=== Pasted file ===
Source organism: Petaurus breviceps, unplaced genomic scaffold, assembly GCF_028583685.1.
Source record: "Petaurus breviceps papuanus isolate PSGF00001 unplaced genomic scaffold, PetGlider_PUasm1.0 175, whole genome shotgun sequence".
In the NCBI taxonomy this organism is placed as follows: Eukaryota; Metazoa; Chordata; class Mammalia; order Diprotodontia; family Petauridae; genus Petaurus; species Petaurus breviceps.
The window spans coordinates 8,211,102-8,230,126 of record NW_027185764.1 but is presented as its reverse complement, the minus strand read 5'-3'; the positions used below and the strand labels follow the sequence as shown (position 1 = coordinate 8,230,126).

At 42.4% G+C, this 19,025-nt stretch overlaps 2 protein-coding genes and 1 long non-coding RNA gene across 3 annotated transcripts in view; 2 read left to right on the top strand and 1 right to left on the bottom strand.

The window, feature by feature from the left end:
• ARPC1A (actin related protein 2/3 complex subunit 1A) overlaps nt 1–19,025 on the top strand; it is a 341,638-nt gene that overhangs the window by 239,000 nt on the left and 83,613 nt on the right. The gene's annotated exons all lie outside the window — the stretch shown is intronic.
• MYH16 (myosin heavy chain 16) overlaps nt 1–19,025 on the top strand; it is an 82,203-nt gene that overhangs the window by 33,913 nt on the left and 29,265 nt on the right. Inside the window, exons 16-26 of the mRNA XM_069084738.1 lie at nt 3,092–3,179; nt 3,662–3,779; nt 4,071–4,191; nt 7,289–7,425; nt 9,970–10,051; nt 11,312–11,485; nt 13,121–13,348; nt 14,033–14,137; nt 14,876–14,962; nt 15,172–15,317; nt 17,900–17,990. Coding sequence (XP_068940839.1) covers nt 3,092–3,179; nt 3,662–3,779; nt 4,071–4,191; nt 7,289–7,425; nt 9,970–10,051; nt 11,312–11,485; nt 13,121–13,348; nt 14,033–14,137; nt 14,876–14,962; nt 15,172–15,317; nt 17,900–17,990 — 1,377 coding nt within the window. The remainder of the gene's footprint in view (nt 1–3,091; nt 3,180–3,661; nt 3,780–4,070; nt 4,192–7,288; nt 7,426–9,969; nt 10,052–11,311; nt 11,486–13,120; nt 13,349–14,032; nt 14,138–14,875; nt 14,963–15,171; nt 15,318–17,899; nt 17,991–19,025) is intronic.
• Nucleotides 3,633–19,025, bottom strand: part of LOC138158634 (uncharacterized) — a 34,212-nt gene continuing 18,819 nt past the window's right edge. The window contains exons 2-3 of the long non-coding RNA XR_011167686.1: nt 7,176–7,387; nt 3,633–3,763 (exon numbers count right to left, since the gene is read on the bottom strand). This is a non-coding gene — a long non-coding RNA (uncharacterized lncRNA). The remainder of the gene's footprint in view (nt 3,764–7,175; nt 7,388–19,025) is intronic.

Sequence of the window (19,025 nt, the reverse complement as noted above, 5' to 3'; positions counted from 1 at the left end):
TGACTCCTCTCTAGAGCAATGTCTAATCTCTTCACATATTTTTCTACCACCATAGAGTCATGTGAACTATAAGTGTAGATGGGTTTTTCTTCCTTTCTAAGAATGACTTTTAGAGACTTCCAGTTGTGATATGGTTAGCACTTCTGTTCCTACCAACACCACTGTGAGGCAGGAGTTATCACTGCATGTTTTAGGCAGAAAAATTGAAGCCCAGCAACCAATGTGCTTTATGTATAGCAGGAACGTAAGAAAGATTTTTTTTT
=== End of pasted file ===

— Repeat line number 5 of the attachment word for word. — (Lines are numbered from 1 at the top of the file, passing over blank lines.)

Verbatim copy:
At 42.4% G+C, this 19,025-nt stretch overlaps 2 protein-coding genes and 1 long non-coding RNA gene across 3 annotated transcripts in view; 2 read left to right on the top strand and 1 right to left on the bottom strand.